National Rail should not be confused with Network Rail. National Rail is a title used to promote passenger railway services, and providing some harmonisation for passengers (e.g. tickets to all London Terminals), while Network Rail is the organisation owning and managing most of the fixed assets (tracks, signals etc.) of the railway network.
The two networks are generally coincident where passenger services are run. Most major Network Rail lines carry freight traffic and some lines are freight only. There are some scheduled passenger services on their own privately managed, non-Network Rail lines, for example Heathrow Express which also partly runs on Network Rail track and the London Underground also overlaps with Network Rail in places.
Twenty eight privately owned train operating companies, each franchised for a defined term by government, operate passenger trains on the main rail network in Great Britain. The Rail Delivery Group is the trade association representing the TOCs and provides core services, including the provision of the National Rail Enquiries service. It also runs Rail Settlement Plan, which allocates ticket revenue to the various TOCs, and Rail Staff Travel, which manages travel facilities for railway staff. It does not compile the national timetable, which is the joint responsibility of the Office of Rail Regulation (allocation of paths) and Network Rail (timetable production and publication).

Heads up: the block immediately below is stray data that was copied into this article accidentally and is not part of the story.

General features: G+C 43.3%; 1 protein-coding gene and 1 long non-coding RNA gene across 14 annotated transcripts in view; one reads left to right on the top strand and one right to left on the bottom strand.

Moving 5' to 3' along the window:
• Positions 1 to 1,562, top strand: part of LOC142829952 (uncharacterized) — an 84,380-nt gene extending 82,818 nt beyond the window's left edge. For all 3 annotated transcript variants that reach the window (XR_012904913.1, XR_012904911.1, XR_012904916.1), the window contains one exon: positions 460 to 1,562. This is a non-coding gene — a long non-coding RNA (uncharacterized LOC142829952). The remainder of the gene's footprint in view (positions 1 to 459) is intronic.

Since the privatisation of British Rail there is no longer a single approach to design on railways in Great Britain. The look and feel of signage, liveries and marketing material is largely the preserve of the individual TOCs.
However, National Rail continues to use BR's famous double-arrow symbol, designed by Gerald Burney of the Design Research Unit. It has been incorporated in the National Rail logotype and is displayed on tickets, the National Rail website and other publicity. The trademark rights to the double arrow symbol remain state-owned, being vested in the Secretary of State for Transport.